One question we frequently get from clients who are new to investing and retirement saving is, “Should I be saving into a Roth IRA or a Traditional IRA?”. When we get this question, we always respond with a follow-up question back to client that sounds somewhat like, “What are you trying to accomplish from a retirement planning perspective?”. The reason that we ask this, is because the main distinction between the Roth IRA and the Traditional IRA is the way contributions and withdrawals are taxed. Both Roth IRA’s and Traditional IRA’s offer tax advantage growth.
How Are They Taxed Differently?
With traditional IRA’s you receive a tax deduction against your adjusted gross income (AGI) when you put the money in. However, this deduction is only available if your modified adjusted gross income (MAGI) is below $64,000 for single tax filers and $123,000 for joint tax filers for 2019. If your income is over this amount, you are still able to make the contribution, it just cannot be deducted. Then, down the road when you have reached 59.5 years old, the age at which the IRS says you can now begin taking money from your IRA’s without penalty, you pay ordinary income tax on the withdrawals taken from the account.
When it comes to Roth IRA’s, unlike the traditional IRA you do not receive the tax deduction on contributions made into the account. However, because the contributions are taxed on the way in, withdrawals are taken from the account tax free when you reach 59.5 and can access the money without penalty. One added benefit to the Roth IRA that should be mentioned, is that contributions made into the account can be take out tax free and penalty free at any time. The downside with the Roth IRA is that if your MAGI is over $123,000 for single tax filers and $193,00 for joint tax filers for 2019, the IRS does not allow you to contribute to a Roth IRA.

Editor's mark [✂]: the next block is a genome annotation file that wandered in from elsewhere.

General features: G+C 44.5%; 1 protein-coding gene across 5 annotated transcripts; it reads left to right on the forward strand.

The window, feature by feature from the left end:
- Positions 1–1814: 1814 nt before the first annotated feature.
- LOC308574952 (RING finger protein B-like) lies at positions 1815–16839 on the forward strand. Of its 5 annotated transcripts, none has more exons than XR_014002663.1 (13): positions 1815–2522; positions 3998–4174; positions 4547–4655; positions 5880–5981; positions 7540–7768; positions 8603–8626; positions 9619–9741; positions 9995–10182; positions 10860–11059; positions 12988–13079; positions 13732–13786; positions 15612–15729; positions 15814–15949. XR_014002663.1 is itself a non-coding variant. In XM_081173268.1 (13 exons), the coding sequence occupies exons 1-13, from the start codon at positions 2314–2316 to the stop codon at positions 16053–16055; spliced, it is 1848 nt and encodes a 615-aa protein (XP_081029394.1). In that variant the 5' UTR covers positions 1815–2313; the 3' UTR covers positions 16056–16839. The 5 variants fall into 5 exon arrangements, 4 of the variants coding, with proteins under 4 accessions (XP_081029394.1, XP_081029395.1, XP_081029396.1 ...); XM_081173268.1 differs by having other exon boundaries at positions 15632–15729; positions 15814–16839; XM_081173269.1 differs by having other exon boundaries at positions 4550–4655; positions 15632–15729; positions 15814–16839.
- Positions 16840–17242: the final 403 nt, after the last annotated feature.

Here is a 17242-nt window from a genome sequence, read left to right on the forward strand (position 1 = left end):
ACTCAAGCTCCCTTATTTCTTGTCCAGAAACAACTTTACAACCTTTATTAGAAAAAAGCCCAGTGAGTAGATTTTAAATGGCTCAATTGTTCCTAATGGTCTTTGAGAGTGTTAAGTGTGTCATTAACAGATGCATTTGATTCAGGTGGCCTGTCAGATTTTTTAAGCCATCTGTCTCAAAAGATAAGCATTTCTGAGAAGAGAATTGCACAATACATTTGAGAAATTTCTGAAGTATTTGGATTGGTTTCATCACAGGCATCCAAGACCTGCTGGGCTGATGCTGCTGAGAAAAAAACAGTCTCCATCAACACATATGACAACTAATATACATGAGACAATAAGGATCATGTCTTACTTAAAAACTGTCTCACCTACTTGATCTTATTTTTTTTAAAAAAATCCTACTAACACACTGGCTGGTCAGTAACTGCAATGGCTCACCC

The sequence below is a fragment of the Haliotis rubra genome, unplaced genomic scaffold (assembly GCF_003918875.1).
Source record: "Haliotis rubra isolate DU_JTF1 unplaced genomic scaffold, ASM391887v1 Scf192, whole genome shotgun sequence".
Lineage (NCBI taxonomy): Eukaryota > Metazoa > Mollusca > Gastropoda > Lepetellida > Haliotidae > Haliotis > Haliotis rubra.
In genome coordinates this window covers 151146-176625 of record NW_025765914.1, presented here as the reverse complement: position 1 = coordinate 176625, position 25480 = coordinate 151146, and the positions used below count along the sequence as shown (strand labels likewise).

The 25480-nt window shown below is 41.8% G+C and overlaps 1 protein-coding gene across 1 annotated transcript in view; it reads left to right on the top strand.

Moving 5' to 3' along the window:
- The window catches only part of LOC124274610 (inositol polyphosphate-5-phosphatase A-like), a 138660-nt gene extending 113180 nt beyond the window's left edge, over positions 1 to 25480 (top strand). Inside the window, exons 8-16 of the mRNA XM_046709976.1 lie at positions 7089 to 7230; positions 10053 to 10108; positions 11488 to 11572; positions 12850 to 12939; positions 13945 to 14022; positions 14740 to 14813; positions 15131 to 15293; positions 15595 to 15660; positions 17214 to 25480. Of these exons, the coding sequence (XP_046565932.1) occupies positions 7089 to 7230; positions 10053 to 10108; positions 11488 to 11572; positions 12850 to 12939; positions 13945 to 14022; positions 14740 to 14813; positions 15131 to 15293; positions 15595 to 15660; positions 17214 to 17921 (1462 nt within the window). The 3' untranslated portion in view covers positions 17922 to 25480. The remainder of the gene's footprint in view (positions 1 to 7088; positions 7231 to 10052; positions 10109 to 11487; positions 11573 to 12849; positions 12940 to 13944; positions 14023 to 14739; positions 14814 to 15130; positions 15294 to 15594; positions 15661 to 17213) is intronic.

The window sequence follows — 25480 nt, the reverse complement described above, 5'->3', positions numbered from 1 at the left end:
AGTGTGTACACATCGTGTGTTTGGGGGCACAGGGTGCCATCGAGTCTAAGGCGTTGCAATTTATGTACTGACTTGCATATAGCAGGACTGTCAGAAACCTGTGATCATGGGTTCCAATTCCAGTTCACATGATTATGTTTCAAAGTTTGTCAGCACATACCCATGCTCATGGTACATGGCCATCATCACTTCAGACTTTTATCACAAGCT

Now that we have established and understand the tax differences amongst the two accounts, how do we choose which is best? At this point, we come back to our original question, “What are you trying to accomplish from a retirement planning perspective?”, and then follow up with a second question, “Do you expect your income to greatly increase in the coming years?”.
When a Traditional IRA Makes Sense
Starting with our first question, if our client’s main objective is to decrease their tax burden, then it probably makes the most sense for them to contribute to the Traditional IRA and receive the tax deduction. This especially would ring true, if the answer to our second questions was, “no”. The reason being, that if income is going to remain generally level, without any huge increases, when they start taking withdrawals in retirement this will most likely not create an issue adding to their tax liability in retirement.
When a Roth IRA Makes Sense
If the main objective of a client is to create maximum income in retirement and they believe that their income is going to increase soon, then the Roth IRA is the best option for them. A Roth IRA will allow this client to put money away for retirement, until they are phased out by the contribution limits and can no longer contribute, that can later be taken out tax free. This helps them to accomplish their goal of creating maximum income in retirement.
It is most likely, that in some way the IRS guidelines will affect your decision on whether you choose the Roth IRA or the Traditional IRA. In the end, it is important to remember that there is no wrong decision, the only wrong decision is taking no action. Saving and investing for retirement is critical and something that you will undoubtable thank your future self for. If you haven’t started, start now!
By: Myles Zueger, Senior Relationship Manager
The foregoing information has been obtained from sources considered to be reliable, but we do not guarantee that it is accurate or complete, it is not a statement of all available data necessary for making an investment decision, and it does not constitute a recommendation. Any opinions are those of Myles Zueger and not necessarily those of Raymond James. Contributions to a traditional IRA may be tax-deductible depending on the taxpayer’s income, tax-filing status, and other factors. Withdrawal of pre-tax contributions and/or earnings will be subject to ordinary income tax and, if taken prior to age 59 1/2, may be subject to a 10% federal tax penalty. Roth IRA owners must be 59½ or older and have held the IRA for five years before tax-free withdrawals are permitted. Earnings withdrawn prior to 59 1/2 would be subject to income taxes, unless it meets specific conditions. Investing involves risk and you may incur a profit or loss regardless of strategy selected.